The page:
It’s a longer, steeper path to a ‘good job’
It takes young people a lot longer than their elders to be self-supporting, concludes two new reports from Georgetown’s Center on Education and the Workforce.
Among older working millennials, 80 percent of those with a bachelor’s degree or higher had a good job at age 35, compared with 56 percent of those with some college or an associate’s degree, 42 percent of those with only a high school diploma, and 26 percent of those with less than a high school diploma.
Young people are delaying marriage, children and home ownership because of the slow path to good jobs, said Artem Gulish, the report author.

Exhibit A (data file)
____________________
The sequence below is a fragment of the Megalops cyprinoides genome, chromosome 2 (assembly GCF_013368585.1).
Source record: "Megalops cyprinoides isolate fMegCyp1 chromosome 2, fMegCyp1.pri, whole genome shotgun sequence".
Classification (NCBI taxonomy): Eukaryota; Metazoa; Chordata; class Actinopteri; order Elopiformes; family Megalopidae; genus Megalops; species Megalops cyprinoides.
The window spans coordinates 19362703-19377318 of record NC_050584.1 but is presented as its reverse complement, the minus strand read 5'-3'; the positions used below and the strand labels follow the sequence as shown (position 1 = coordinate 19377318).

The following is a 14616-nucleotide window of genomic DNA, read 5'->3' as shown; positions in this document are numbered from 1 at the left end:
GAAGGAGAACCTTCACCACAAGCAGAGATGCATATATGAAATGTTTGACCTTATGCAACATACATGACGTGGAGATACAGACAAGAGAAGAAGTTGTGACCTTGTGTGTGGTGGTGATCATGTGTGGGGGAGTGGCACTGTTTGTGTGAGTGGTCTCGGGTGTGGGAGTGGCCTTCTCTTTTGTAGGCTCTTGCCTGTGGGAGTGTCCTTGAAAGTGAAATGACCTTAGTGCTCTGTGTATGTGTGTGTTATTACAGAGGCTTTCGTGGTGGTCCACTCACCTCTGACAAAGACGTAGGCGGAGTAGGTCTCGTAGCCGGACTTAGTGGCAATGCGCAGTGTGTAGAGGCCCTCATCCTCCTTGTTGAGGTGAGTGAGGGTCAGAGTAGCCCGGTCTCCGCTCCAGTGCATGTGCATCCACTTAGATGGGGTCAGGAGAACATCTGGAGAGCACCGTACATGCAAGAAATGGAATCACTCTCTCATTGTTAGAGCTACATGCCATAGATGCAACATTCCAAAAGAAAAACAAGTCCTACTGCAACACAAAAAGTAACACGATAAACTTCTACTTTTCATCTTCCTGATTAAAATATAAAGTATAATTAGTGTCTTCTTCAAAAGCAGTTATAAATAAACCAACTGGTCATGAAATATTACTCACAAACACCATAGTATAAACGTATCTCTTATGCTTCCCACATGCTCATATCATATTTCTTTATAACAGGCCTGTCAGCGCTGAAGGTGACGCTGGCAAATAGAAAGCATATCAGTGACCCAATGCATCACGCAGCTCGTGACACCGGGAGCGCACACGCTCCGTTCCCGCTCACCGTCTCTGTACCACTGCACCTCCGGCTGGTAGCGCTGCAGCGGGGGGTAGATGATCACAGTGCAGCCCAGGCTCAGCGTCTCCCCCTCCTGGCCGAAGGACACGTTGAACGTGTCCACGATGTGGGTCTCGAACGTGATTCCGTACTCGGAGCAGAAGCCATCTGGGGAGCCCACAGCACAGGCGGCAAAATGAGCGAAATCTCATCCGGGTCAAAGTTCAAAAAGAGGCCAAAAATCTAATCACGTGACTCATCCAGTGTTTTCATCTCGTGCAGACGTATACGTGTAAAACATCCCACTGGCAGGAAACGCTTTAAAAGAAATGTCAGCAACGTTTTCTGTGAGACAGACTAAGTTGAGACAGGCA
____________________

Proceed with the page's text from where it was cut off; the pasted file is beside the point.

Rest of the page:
Among households headed by young adults, the share that have educational debt has risen from 15% in 1989 to 43% in 2019. Within these households, the median loan debt has risen from nearly $8K to $26K over the same period.
Black/African American women are most likely to take out student loans and hold the most student loan debt among major race/ethnicity and gender groups.
Even as more jobs require a college degree, the cost of postsecondary education has soared, the report notes. Most young workers don’t get high-quality on-the-job training. In addition, high schools don’t have enough counselors to provide “comprehensive counseling and career navigation services” to help students understand their choices.